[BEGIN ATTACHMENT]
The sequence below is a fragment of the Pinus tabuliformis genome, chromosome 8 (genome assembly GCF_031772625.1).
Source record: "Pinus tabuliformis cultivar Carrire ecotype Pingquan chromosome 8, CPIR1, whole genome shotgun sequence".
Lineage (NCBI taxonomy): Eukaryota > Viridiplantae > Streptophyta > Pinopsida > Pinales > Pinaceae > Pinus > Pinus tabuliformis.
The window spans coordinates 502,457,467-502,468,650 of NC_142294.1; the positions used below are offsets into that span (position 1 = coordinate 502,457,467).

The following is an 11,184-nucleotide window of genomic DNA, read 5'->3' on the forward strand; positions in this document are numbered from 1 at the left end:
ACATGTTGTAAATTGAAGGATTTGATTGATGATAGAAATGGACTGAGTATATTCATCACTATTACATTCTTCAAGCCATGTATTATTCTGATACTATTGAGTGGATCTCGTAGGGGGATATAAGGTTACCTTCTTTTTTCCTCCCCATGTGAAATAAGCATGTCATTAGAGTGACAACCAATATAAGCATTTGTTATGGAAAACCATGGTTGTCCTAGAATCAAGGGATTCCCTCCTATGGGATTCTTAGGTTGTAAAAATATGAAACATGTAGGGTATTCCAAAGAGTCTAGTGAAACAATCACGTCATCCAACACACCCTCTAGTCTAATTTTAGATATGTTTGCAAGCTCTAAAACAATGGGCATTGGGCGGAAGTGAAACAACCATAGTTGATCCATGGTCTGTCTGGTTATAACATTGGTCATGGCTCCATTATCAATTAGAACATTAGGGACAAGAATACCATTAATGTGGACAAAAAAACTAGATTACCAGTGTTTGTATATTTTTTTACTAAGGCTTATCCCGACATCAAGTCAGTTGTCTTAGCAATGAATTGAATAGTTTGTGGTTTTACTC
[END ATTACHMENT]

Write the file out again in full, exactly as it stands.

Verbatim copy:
The sequence below is a fragment of the Pinus tabuliformis genome, chromosome 8 (genome assembly GCF_031772625.1).
Source record: "Pinus tabuliformis cultivar Carrire ecotype Pingquan chromosome 8, CPIR1, whole genome shotgun sequence".
Lineage (NCBI taxonomy): Eukaryota > Viridiplantae > Streptophyta > Pinopsida > Pinales > Pinaceae > Pinus > Pinus tabuliformis.
The window spans coordinates 502,457,467-502,468,650 of NC_142294.1; the positions used below are offsets into that span (position 1 = coordinate 502,457,467).

The following is an 11,184-nucleotide window of genomic DNA, read 5'->3' on the forward strand; positions in this document are numbered from 1 at the left end:
ACATGTTGTAAATTGAAGGATTTGATTGATGATAGAAATGGACTGAGTATATTCATCACTATTACATTCTTCAAGCCATGTATTATTCTGATACTATTGAGTGGATCTCGTAGGGGGATATAAGGTTACCTTCTTTTTTCCTCCCCATGTGAAATAAGCATGTCATTAGAGTGACAACCAATATAAGCATTTGTTATGGAAAACCATGGTTGTCCTAGAATCAAGGGATTCCCTCCTATGGGATTCTTAGGTTGTAAAAATATGAAACATGTAGGGTATTCCAAAGAGTCTAGTGAAACAATCACGTCATCCAACACACCCTCTAGTCTAATTTTAGATATGTTTGCAAGCTCTAAAACAATGGGCATTGGGCGGAAGTGAAACAACCATAGTTGATCCATGGTCTGTCTGGTTATAACATTGGTCATGGCTCCATTATCAATTAGAACATTAGGGACAAGAATACCATTAATGTGGACAAAAAAACTAGATTACCAGTGTTTGTATATTTTTTTACTAAGGCTTATCCCGACATCAAGTCAGTTGTCTTAGCAATGAATTGAATAGTTTGTGGTTTTACTC